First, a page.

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Do vaccinations hurt?

May 03, 2008

Re "The healthy choice," editorial, April 29

The Times poses false comparisons that do a disservice to the claims of parents of vaccine-injured children.

Parents are not trying, as you suggest, to defeat the vaccine program. Their purpose is to show that their children were vaccine-injured so that they will get the care they deserve.

Declining vaccination rates, if they exist, can be attributed to a conflicted government safety program, not parents. It is too early to determine whether autism rates were affected by the thimerosal removal.

Public health authorities aggressively marketed mercury-containing flu vaccines to pregnant women and children. An excessive vaccine schedule continues unabated even as evidence mounts that vaccines cause harm.

Hannah Poling was completely healthy before her vaccine injury. Your speculation that if vaccines had not injured her something else would have is sophistic. It is time our nation owned up to defects in our vaccine program.

Robert J. Krakow

Garden City, N.Y.

As a pediatrician and the parent of a child with an autistic disorder, I applaud your editorial promoting vaccinations.

Our children benefit when life-threatening and highly contagious diseases cannot gain a foothold in Southern California.

The approved vaccines typically induce less "immune system stress" than do common childhood infections (chickenpox, influenza) that are now preventable through vaccination.

Autistic children can display great upset with routine medical visits, and are even more distressed when ill. They particularly deserve the protection of full vaccinations.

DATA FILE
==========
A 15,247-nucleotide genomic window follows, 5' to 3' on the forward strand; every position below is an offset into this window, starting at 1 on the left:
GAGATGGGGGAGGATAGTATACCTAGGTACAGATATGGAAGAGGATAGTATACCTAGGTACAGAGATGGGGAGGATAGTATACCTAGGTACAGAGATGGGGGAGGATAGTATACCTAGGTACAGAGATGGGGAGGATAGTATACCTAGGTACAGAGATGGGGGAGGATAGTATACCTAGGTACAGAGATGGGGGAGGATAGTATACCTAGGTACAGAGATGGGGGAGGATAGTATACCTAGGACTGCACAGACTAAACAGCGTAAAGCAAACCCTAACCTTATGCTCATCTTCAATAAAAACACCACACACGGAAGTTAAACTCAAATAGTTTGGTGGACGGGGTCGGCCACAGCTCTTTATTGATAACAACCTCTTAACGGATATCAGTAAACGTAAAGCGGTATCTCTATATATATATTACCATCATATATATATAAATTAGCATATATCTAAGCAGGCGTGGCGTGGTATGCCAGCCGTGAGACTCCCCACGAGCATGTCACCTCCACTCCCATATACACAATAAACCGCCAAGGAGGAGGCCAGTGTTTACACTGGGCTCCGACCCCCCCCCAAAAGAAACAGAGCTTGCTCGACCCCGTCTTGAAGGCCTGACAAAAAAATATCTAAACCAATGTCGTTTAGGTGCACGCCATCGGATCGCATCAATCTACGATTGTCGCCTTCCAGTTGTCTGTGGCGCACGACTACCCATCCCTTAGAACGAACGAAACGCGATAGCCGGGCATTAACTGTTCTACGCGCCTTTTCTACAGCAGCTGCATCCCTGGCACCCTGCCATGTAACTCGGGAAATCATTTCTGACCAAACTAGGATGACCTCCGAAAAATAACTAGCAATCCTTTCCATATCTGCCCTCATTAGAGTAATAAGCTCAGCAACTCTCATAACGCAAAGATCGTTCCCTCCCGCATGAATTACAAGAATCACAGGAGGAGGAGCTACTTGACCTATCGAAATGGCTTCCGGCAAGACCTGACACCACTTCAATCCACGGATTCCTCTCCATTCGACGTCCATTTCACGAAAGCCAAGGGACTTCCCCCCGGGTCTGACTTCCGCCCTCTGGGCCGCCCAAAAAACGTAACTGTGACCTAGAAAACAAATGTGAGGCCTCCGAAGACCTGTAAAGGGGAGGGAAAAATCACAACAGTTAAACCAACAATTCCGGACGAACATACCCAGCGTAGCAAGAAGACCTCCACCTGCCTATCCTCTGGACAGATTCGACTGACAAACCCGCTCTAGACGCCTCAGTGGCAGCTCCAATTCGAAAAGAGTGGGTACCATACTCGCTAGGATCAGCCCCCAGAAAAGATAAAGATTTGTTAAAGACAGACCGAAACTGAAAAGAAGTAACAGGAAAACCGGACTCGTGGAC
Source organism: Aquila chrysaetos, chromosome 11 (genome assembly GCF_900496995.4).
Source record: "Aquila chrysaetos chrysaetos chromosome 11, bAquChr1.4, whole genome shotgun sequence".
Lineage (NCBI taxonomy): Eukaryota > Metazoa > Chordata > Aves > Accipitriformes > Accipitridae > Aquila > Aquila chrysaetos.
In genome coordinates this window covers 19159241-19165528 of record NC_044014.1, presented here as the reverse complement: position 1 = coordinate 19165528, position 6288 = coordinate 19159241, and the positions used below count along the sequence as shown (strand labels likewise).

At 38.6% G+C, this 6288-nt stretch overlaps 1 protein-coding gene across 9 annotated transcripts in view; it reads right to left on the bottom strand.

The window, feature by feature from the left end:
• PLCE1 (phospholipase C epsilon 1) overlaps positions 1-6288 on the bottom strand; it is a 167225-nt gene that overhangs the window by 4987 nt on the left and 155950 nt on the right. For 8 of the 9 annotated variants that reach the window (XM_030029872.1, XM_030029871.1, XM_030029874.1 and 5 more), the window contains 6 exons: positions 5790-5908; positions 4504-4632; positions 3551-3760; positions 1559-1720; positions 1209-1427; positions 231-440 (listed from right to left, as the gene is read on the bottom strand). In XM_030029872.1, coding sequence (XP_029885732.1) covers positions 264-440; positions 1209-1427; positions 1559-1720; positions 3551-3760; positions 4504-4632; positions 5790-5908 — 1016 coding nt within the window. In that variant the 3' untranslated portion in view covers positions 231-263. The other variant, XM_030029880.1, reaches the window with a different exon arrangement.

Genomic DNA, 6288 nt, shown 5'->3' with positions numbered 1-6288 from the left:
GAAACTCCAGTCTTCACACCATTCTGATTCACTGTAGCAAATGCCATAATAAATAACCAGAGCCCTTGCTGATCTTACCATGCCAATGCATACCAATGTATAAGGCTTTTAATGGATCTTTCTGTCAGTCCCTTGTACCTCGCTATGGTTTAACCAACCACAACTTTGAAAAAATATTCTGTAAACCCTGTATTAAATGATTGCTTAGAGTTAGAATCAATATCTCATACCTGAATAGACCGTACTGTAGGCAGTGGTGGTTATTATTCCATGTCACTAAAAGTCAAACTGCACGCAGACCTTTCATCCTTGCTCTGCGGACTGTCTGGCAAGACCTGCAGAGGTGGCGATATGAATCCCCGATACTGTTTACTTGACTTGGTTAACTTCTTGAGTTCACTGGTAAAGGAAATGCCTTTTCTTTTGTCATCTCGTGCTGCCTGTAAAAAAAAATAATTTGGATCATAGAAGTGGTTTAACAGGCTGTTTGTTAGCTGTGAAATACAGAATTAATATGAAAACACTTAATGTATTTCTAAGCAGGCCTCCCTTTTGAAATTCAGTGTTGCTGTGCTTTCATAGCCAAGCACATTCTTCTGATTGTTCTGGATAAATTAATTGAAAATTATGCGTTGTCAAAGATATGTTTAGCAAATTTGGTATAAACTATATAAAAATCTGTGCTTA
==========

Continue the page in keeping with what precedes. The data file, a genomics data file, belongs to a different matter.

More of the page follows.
Marc Lerner

Irvine

As the parent of a child who developed seizures following her initial vaccines at the age of 2 months, I refuse to defend my position not to vaccinate her or her younger brothers.

I am not anti-vaccine but am suspicious of the industry, knowing that it is just that -- an industry. Some would say that we've replaced the hideous diseases of the past with new autoimmune disorders, and who is to say which is worse?

When your newspaper comments casually about "personal belief exemptions," you trivialize something that is far more complex than you know. "Personal belief" is an agonized decision.

I have two sons who have not been vaccinated, and I have never felt entirely comfortable with that. But I do know that if I had vaccinated them and they suffered as their sister has, I wouldn't be alive to tell it.

Elizabeth Aquino

Los Angeles

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